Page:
Medical conditions are detected and diagnosed with regular eye examinations. Your Optometrist will discuss appropriate management and treatment and may refer you for ongoing and collaborative care. Early detection, intervention and treatment preserves sight and your Optometrist will explain and guide you through your best options for care.
Floating spots are a common occurrence, increasing in prevalence as we age. They are more noticeable when looking at a white background. They move out of your vision with speed. When floaters are accompanied by bright flashes, this could be indicative of a retinal detachment. New floaters with flashes should be seen immediately by an Optometrist.
Glaucoma is a condition in which the nerve cells which transmit information from the eye to the brain become damaged. With all types of glaucoma, the nerve connecting the eye to the brain is damaged, usually due to high eye pressure. The most common type of glaucoma (open-angle glaucoma) often has no symptoms other than slow and often unnoticeable vision loss. Angle-closure glaucoma, although rare, is a medical emergency and its symptoms include eye pain with nausea and sudden visual disturbance. Treatment includes eye drops, medication and surgery. If you have a family history of glaucoma, you are at higher risk of developing glaucoma.
A cataract is a clouding of the clear lens in the eye and is one of the leading causes of vision impairment. While cataracts most commonly occur in those who are older, they can develop in younger people, including congenital cataracts at birth. Cataracts occur as part of the ageing process but harmful UV exposure, smoking, and diabetes can contribute too. Surgical removal of the cataracts with an implant of an intra-ocular lens restores sight.
Macular degeneration, also known as age-related macular degeneration (AMD or ARMD), is a medical condition causing central vision loss. Typically affecting people over 65, with a tendency to run in families, risks are increased with smoking. Often without symptoms in the early stages, once progression occurs, this manifests with increased difficulty in low light and near tasks. Supplements and a healthy diet could be of benefit. Your Optometrist will provide ongoing monitoring and refer you for treatment as required.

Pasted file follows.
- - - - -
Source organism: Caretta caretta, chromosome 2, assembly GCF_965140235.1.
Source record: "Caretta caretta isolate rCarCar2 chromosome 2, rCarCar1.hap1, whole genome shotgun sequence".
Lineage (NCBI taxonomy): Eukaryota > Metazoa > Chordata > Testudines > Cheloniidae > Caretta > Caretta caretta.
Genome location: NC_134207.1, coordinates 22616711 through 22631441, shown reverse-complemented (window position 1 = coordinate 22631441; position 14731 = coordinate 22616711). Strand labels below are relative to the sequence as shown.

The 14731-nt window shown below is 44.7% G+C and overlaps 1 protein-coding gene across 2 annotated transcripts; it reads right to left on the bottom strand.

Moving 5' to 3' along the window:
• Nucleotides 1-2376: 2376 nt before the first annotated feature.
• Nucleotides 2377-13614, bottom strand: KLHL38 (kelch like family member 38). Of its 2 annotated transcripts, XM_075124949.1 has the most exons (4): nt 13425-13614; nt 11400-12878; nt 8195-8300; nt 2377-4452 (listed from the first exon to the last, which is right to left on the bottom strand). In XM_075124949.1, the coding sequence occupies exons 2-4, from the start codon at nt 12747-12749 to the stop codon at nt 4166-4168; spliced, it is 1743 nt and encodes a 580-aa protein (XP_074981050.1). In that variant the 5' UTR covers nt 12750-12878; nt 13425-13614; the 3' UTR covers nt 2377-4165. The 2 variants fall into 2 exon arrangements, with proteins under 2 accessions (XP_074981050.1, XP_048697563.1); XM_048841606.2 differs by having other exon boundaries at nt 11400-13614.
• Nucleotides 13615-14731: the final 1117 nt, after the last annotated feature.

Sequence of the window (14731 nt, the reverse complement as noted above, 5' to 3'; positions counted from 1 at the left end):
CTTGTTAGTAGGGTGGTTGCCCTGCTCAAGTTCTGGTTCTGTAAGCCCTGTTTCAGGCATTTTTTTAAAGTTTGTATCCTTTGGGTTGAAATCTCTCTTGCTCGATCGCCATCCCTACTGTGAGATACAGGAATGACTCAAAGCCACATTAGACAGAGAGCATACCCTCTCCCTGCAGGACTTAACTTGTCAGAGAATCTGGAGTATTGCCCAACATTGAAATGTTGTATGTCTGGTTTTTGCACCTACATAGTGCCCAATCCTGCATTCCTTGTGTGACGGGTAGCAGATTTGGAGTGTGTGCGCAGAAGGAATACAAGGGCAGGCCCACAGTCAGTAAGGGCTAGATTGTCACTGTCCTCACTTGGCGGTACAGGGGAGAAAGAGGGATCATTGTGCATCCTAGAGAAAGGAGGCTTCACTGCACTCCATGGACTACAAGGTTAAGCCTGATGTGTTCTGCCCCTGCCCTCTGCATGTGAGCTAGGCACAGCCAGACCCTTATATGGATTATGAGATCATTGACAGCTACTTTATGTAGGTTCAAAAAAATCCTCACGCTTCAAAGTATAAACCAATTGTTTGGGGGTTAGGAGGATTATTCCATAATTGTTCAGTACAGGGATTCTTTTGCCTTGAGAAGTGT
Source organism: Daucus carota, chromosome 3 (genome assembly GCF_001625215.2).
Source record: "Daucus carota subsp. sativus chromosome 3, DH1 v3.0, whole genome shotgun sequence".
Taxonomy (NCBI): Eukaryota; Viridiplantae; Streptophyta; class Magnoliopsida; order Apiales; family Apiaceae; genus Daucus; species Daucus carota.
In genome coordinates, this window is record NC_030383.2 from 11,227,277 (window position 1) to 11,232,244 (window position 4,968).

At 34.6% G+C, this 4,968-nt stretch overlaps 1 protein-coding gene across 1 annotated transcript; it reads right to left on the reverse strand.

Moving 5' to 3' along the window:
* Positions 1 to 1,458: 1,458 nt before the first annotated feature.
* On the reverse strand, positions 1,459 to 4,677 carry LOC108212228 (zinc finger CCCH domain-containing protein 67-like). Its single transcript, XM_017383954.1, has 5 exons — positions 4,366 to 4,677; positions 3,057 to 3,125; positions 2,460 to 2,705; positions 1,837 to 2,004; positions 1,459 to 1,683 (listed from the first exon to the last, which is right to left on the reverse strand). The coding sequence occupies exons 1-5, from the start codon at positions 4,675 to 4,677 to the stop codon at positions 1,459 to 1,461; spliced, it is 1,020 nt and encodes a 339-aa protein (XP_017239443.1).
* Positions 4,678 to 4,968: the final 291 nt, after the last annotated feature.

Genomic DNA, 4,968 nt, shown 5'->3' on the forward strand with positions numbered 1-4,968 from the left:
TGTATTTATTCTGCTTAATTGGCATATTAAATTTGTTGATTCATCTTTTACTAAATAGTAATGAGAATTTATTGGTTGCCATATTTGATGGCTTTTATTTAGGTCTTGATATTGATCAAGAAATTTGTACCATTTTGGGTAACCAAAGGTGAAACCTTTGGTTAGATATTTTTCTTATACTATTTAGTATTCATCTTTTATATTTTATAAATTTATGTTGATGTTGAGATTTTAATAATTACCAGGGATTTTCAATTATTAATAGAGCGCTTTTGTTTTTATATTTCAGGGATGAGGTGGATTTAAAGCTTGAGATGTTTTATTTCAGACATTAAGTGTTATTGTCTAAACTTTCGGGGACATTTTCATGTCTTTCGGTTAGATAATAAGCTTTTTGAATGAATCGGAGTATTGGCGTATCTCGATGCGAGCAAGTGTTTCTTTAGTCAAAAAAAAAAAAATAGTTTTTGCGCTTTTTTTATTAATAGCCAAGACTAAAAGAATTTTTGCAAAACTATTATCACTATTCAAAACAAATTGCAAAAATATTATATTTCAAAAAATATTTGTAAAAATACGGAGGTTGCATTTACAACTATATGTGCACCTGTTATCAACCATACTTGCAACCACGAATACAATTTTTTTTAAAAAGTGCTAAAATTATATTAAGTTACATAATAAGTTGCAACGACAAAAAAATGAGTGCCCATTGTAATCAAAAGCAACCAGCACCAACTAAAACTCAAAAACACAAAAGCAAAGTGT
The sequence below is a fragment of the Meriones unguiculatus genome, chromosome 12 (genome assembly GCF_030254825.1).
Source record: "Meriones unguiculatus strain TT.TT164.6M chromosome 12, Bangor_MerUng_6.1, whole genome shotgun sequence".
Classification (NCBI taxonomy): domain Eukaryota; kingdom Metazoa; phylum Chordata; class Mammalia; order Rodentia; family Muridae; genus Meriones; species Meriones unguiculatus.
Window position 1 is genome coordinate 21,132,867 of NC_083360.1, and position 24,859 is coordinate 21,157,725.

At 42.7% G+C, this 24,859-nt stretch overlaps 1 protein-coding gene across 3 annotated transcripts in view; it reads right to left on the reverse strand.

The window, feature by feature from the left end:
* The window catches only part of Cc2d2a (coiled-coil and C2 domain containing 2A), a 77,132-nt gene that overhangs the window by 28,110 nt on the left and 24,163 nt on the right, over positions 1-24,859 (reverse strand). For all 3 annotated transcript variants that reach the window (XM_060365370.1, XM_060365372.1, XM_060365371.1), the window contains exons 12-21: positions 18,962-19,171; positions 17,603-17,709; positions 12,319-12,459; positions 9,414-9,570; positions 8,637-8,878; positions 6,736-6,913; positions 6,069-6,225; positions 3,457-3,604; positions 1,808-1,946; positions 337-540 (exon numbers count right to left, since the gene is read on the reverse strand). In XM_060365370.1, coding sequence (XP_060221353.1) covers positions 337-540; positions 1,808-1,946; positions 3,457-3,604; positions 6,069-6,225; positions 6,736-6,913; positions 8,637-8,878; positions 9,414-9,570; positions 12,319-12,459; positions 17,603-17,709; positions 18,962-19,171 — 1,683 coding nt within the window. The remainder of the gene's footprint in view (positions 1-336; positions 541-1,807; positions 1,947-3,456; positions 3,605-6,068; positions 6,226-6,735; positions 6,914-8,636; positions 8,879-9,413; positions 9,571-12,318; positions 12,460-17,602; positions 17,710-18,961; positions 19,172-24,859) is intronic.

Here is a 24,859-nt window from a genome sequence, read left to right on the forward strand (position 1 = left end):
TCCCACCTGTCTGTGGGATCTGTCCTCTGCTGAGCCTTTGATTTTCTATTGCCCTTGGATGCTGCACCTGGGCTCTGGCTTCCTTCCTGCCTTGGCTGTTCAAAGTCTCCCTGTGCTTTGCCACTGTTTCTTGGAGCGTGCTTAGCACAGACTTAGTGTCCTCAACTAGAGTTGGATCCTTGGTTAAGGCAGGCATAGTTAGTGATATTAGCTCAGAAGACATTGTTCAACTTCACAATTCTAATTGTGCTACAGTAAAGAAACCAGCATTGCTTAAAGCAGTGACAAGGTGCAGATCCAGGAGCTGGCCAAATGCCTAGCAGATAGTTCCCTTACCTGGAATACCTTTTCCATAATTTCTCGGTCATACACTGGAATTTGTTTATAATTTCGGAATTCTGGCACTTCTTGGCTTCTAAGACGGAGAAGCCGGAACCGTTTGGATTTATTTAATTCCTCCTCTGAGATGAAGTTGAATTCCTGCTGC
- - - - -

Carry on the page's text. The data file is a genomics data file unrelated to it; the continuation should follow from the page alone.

Diabetic retinopathy is caused by damage to the blood vessels in the tissue at the back of the eye (retina). Poorly controlled blood sugar is a risk factor and blindness can occur. Early symptoms include floaters, blurriness, dark areas of vision and difficulty perceiving colours. Mild cases may be treated with careful diabetes management. Advanced cases may require laser treatment or surgery. Your Optometrist performs an annual diabetic reviews in which your eyes will be dilated. Careful examination of your peripheral and central retina forms part of your annual diabetic review
Commonly referred to as colour blindness, a condition that affects approximately 1 in 12 men and 1 in 200 women in the world. There are different causes, with the vast majority of people with deficient colour vision the result of genetics.
A pterygium is a wing shaped, vascular, fleshy growth that originates on the conjunctiva and can spread to the corneal limbus and beyond. It may slowly grow but rarely grows so large that the pupil is covered. Early in the disease process, pterygia are usually asymptomatic; however, there can be signs of dry eye (such as burning, itching or tearing) as the lesion causes irregular wetting of the ocular surface.
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